The former Merseyside and West Yorkshire chief constable had been charged with four counts of misconduct in a public office, all relating to alleged lies he told about his role in the aftermath of the 1989 tragedy in which 96 Liverpool supporters died.
But, at a Preston Crown Court hearing before judge Sir Peter Openshaw on Tuesday, Sarah Whitehouse QC, for the Crown Prosecution Service (CPS), said the proceedings would be discontinued.
Sir Norman, 62, who was a chief inspector at the time of the tragedy at the FA Cup semi-final on April 15 1989, had been due to face trial next year.
He was accused of untruthfully describing his role in the South Yorkshire Police response as "peripheral" in a comment to then chief inspector of constabulary Sir David O'Dowd, in 1998, when Sir Norman applied for the job of chief constable in Merseyside.
He was also accused of lying to Merseyside Police Authority when he said he had never attempted to shift blame for the disaster "on to the shoulders of Liverpool supporters".
Sir Norman, of Barnsley, South Yorkshire, was alleged to have lied in a statement issued on September 13 2012, following the publication of the Hillsborough Independent Panel report, when he said he had never offered any interpretation other than that the behaviour of Liverpool fans did not cause the disaster.
He was also accused of misconduct over a a statement released the following day in which he said he had never "besmirched" Liverpool fans.
Speaking outside court, he said: "My involvement in events around Hillsborough has often been misrepresented, even in Parliament. Since then, I have been forced to deny strenuously that I have done anything wrong in the aftermath of the disaster. Today's outcome vindicates that position.
"Six years ago, I was driven from the job that had been my vocation for 40 years, and some commentators, who didn't really know anything about me or the facts, rushed to judgement and predetermined my guilt.
"Something I learned, though, early in my police service, is that no injustice was ever satisfactorily resolved through being unjust.
"There might be a time to say more about my recent experience, but today is not that day."
Family members of those killed in the disaster reacted with disappointment to the prosecutors' decision.
Louise Brookes, who lost her brother Andrew, told The Yorkshire Post that she would be exercising her right to request a review.
She said: "I am extremely disappointed. Not shocked, not surprised, I predicted it."
She said 30 years on, the families were accustomed to the "many twists and turns with Hillsborough".
"You do get used to it, sadly," she said.
Sir Norman was charged after the Independent Police Complaints Commission (IPCC) conducted the biggest criminal investigation into alleged police misconduct ever carried out in England and Wales.
But Mrs Whitehouse told the court that recent developments meant the "state of the evidence has changed" against Sir Norman.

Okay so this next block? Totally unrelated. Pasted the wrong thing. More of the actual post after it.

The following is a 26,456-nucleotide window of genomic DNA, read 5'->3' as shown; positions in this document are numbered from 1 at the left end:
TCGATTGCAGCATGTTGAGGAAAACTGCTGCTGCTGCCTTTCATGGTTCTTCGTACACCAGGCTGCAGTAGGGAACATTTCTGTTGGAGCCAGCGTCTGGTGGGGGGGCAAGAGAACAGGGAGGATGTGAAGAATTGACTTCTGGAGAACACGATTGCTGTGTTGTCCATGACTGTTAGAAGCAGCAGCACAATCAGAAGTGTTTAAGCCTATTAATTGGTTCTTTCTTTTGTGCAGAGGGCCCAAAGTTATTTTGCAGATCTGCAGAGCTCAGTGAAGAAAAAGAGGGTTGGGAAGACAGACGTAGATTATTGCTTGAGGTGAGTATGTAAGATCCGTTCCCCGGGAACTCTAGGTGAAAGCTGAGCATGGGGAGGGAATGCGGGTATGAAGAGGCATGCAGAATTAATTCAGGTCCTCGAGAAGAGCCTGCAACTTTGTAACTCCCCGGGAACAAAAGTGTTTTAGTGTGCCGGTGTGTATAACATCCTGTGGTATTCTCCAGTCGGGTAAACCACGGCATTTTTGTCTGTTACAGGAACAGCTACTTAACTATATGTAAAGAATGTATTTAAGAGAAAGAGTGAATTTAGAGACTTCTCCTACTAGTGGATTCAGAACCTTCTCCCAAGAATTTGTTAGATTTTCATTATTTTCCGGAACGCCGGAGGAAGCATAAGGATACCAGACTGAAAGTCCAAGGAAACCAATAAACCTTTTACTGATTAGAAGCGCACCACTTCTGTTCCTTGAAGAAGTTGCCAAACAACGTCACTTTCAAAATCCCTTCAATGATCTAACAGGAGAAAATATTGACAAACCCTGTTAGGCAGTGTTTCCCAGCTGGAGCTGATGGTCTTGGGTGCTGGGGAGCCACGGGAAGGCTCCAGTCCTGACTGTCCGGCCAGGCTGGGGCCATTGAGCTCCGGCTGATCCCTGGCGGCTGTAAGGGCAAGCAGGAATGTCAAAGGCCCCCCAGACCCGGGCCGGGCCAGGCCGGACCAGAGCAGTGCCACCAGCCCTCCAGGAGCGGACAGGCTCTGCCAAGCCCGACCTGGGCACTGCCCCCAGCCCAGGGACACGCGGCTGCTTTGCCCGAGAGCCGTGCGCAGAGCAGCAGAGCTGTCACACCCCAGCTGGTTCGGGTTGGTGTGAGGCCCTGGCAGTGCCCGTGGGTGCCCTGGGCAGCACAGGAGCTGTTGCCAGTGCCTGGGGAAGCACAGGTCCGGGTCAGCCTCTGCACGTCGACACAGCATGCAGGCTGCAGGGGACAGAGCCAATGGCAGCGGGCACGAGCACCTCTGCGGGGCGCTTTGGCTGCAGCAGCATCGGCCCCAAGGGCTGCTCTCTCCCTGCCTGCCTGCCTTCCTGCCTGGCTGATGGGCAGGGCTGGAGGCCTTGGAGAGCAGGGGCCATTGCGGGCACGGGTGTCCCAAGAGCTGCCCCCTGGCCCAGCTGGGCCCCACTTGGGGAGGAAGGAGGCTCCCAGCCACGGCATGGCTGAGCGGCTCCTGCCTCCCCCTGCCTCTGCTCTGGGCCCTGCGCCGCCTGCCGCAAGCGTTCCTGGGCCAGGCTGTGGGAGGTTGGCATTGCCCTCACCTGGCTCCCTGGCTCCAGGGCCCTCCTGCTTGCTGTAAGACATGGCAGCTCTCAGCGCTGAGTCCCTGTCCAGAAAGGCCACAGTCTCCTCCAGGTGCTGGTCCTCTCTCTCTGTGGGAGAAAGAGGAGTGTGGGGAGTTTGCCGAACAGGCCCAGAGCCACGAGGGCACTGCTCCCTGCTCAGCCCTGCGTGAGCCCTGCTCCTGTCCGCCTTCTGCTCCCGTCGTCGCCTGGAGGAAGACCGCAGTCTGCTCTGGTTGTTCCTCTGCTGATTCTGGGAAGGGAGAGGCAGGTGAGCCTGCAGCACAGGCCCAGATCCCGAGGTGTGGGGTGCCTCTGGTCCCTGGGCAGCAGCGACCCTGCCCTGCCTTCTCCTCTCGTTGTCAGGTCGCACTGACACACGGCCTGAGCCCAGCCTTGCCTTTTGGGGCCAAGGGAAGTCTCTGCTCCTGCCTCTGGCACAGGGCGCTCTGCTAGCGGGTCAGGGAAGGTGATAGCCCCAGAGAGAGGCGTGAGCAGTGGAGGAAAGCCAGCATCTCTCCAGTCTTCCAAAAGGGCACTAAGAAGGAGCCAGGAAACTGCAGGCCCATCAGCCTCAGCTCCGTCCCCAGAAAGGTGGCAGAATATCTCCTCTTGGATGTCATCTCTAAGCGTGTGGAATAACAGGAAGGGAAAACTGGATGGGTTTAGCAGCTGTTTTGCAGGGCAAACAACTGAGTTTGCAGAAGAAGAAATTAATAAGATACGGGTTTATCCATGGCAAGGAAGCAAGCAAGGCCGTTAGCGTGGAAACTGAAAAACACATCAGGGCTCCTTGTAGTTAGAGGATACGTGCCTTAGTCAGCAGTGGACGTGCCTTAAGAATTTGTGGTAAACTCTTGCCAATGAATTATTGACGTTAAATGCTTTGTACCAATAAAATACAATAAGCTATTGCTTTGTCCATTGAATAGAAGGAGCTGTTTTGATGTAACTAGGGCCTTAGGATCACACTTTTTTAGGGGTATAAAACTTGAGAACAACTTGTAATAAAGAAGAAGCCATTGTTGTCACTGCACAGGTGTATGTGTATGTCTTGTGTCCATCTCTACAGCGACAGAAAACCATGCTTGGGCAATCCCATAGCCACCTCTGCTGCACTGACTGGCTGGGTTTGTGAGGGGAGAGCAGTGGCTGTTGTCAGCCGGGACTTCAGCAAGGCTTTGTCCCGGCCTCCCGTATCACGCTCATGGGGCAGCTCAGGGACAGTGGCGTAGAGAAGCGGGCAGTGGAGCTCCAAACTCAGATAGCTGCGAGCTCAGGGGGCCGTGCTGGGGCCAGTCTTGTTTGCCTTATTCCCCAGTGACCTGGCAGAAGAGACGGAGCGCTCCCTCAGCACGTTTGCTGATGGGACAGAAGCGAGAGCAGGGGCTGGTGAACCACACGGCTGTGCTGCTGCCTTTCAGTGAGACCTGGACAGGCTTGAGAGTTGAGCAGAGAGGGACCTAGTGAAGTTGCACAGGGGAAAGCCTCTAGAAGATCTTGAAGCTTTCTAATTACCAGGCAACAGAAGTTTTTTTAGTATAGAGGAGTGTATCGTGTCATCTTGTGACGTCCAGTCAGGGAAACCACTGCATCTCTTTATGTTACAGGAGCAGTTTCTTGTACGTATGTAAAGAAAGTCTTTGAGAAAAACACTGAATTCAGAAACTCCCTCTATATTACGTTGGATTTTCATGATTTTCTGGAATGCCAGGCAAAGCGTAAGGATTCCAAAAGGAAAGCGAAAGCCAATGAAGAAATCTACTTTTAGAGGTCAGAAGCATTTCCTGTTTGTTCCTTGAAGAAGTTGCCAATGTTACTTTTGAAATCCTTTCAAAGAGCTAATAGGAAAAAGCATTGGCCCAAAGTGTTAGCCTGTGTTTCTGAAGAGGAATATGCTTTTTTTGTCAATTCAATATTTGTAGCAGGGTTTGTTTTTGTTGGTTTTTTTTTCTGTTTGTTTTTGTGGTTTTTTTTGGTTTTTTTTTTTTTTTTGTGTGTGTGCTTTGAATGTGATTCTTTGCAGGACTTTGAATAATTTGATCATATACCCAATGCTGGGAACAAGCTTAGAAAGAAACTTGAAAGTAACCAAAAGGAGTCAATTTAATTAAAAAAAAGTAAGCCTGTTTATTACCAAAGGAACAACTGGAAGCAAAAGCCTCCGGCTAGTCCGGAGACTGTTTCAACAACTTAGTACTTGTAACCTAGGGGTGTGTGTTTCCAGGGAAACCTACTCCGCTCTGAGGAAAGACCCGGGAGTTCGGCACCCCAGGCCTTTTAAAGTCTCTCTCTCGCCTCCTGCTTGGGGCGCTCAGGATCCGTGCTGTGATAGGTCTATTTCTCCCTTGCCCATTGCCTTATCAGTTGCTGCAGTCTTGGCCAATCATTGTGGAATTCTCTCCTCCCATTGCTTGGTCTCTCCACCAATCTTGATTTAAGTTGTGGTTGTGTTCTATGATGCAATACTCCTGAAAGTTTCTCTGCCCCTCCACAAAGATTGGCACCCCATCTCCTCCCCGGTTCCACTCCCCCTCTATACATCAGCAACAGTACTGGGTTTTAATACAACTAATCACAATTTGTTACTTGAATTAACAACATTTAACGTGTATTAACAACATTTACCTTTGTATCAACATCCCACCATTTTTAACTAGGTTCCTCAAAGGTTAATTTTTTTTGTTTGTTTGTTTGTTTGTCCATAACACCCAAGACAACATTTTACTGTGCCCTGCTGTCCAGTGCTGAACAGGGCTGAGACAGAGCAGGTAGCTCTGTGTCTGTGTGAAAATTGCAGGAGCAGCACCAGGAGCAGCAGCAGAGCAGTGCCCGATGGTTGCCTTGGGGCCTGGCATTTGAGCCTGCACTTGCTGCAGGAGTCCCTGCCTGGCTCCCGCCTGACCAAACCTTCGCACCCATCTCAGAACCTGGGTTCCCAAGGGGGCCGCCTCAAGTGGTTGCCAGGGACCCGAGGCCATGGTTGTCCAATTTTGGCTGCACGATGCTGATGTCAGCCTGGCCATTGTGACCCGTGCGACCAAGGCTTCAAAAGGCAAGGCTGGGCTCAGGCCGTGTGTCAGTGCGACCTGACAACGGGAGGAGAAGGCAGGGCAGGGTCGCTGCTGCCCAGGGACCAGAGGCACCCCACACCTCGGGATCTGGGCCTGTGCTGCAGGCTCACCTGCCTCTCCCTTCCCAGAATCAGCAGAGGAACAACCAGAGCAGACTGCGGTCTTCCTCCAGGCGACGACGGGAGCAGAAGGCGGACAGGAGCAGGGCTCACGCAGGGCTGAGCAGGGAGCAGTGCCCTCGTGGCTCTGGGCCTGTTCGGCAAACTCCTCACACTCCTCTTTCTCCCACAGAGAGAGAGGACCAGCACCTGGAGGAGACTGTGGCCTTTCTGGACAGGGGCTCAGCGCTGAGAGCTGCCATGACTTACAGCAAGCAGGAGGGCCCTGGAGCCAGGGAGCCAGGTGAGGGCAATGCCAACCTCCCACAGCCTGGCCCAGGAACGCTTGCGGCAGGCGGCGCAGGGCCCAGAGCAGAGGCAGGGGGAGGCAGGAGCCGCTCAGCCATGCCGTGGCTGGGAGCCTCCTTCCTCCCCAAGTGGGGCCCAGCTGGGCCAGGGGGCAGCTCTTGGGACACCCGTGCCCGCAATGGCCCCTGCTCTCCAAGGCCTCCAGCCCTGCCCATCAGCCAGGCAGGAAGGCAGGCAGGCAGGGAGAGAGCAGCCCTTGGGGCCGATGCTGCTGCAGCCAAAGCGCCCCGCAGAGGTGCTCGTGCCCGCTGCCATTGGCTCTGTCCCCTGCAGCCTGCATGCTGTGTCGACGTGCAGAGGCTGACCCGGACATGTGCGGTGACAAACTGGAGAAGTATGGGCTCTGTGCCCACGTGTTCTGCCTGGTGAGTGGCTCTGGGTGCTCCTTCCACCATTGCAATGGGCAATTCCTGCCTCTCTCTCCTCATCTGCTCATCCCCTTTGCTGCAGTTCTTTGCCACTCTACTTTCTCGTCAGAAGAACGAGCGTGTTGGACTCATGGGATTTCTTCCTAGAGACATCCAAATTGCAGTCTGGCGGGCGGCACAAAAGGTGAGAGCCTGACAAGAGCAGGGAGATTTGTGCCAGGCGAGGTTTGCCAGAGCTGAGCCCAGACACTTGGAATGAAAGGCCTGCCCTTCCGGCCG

She said one of the two witnesses the Crown relied on for three of the charges, relating to statements he allegedly made blaming Liverpool fans for the disaster, had since died and "significant contradictions" had come to light in the accounts given by the other witness.
Mrs Whitehouse said the remaining charge related to Sir Norman's alleged use of the word, "peripheral" in describing his role in the South Yorkshire Police response, when he applied for the job of Chief Constable of Merseyside Police in 1998 which had now been "partly retracted" by one witness.
The prosecutor said all four of the counts were part of a "narrative" of a "pattern of behaviour" but because the other three counts had been dropped, the "thread has been lost".
She said: "The prosecution case reduced to interpreting the use of a single word 20 years or so ago, elements of this charge can no longer be proved to the high criminal standard."
She added: "Decisions such as these are never taken by one person alone. They are taken after discussion and consideration by a number of experienced lawyers."The same conclusion reached in this case is that the charges should be discontinued."
Paul Greaney QC, counsel for Sir Norman, gave a withering account of the investigation, which, he said, would never have succeeded "for the simple reason he is in fact innocent".
Mr Greaney claimed there had been "political interference" and criticised MP Maria Eagle and investigators.
He said: "Contrary to public understanding, there has never been any suggestion in this failed prosecution that Sir Norman Bettison took part in a cover-up.
"The false understanding that he did so has been fostered, not by the prosecution, but by political figures.
"In 1998 and again in 2012, Maria Eagle MP asserted under cover of Parliamentary Privilege that Sir Norman had been part of a unit that orchestrated a black propaganda campaign to deflect blame for the Hillsborough Disaster from South Yorkshire Police on to the fans of Liverpool Football Club.
"That claim, which Maria Eagle has not been prepared to repeat outside Parliament, is untrue."
Mr Greaney said this was a "myth" and prosecutors had accepted Sir Norman had done nothing of a "criminal nature."
In a joint statement, politicians Steve Rotheram, Andy Burnham, Maria Eagle, Alison McGovern and Derek Twigg said: "We are disappointed to hear this news and we fully support the decision of the families to seek a review.
"As long-standing supporters of the campaign for justice, our thoughts today are with the bereaved families and survivors of the Hillsborough disaster, still re-living that day and its aftermath almost 30 years on. We will continue to support them in any way we can.
"Given the on-going criminal prosecutions, we have nothing further to add at this time."
Five other men, including Hillsborough match commander David Duckenfield, are due to face trial for offences related to the disaster next year.